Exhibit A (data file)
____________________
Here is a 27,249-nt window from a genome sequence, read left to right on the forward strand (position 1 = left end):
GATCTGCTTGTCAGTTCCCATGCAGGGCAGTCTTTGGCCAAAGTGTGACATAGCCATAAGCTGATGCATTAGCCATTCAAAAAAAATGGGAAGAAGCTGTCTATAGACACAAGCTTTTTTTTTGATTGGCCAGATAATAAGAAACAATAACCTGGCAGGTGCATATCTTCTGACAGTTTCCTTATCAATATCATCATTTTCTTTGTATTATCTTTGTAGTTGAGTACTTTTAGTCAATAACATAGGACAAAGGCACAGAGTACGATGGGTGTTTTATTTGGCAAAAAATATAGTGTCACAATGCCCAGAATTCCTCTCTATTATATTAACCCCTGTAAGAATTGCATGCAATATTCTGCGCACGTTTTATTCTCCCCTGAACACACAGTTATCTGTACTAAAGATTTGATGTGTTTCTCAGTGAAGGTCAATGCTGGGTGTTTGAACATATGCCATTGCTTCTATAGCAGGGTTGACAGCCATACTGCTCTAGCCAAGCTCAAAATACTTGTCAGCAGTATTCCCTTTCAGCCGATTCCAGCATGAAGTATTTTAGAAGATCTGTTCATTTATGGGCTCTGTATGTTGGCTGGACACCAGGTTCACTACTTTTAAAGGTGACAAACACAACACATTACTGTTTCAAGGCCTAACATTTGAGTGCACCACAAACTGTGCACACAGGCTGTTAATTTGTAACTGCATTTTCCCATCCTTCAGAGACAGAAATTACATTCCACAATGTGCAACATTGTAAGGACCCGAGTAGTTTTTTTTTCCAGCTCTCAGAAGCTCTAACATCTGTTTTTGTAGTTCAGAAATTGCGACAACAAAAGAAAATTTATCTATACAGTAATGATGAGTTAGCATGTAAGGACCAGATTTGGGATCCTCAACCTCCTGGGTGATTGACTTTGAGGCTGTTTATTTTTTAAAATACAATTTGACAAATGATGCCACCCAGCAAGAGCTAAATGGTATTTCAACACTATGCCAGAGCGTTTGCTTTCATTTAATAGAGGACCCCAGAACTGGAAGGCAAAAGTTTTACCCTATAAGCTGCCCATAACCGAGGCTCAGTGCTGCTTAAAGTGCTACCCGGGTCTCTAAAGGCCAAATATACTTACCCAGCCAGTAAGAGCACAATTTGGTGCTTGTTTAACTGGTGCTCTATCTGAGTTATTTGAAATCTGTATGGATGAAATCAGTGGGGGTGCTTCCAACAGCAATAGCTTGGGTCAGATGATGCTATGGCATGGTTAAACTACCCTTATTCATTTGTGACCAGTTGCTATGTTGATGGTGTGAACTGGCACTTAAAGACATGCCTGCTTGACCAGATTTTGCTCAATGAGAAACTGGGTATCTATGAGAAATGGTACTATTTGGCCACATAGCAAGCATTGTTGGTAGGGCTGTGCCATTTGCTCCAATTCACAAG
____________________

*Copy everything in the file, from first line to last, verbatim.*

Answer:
Here is a 27,249-nt window from a genome sequence, read left to right on the forward strand (position 1 = left end):
GATCTGCTTGTCAGTTCCCATGCAGGGCAGTCTTTGGCCAAAGTGTGACATAGCCATAAGCTGATGCATTAGCCATTCAAAAAAAATGGGAAGAAGCTGTCTATAGACACAAGCTTTTTTTTTGATTGGCCAGATAATAAGAAACAATAACCTGGCAGGTGCATATCTTCTGACAGTTTCCTTATCAATATCATCATTTTCTTTGTATTATCTTTGTAGTTGAGTACTTTTAGTCAATAACATAGGACAAAGGCACAGAGTACGATGGGTGTTTTATTTGGCAAAAAATATAGTGTCACAATGCCCAGAATTCCTCTCTATTATATTAACCCCTGTAAGAATTGCATGCAATATTCTGCGCACGTTTTATTCTCCCCTGAACACACAGTTATCTGTACTAAAGATTTGATGTGTTTCTCAGTGAAGGTCAATGCTGGGTGTTTGAACATATGCCATTGCTTCTATAGCAGGGTTGACAGCCATACTGCTCTAGCCAAGCTCAAAATACTTGTCAGCAGTATTCCCTTTCAGCCGATTCCAGCATGAAGTATTTTAGAAGATCTGTTCATTTATGGGCTCTGTATGTTGGCTGGACACCAGGTTCACTACTTTTAAAGGTGACAAACACAACACATTACTGTTTCAAGGCCTAACATTTGAGTGCACCACAAACTGTGCACACAGGCTGTTAATTTGTAACTGCATTTTCCCATCCTTCAGAGACAGAAATTACATTCCACAATGTGCAACATTGTAAGGACCCGAGTAGTTTTTTTTTCCAGCTCTCAGAAGCTCTAACATCTGTTTTTGTAGTTCAGAAATTGCGACAACAAAAGAAAATTTATCTATACAGTAATGATGAGTTAGCATGTAAGGACCAGATTTGGGATCCTCAACCTCCTGGGTGATTGACTTTGAGGCTGTTTATTTTTTAAAATACAATTTGACAAATGATGCCACCCAGCAAGAGCTAAATGGTATTTCAACACTATGCCAGAGCGTTTGCTTTCATTTAATAGAGGACCCCAGAACTGGAAGGCAAAAGTTTTACCCTATAAGCTGCCCATAACCGAGGCTCAGTGCTGCTTAAAGTGCTACCCGGGTCTCTAAAGGCCAAATATACTTACCCAGCCAGTAAGAGCACAATTTGGTGCTTGTTTAACTGGTGCTCTATCTGAGTTATTTGAAATCTGTATGGATGAAATCAGTGGGGGTGCTTCCAACAGCAATAGCTTGGGTCAGATGATGCTATGGCATGGTTAAACTACCCTTATTCATTTGTGACCAGTTGCTATGTTGATGGTGTGAACTGGCACTTAAAGACATGCCTGCTTGACCAGATTTTGCTCAATGAGAAACTGGGTATCTATGAGAAATGGTACTATTTGGCCACATAGCAAGCATTGTTGGTAGGGCTGTGCCATTTGCTCCAATTCACAAG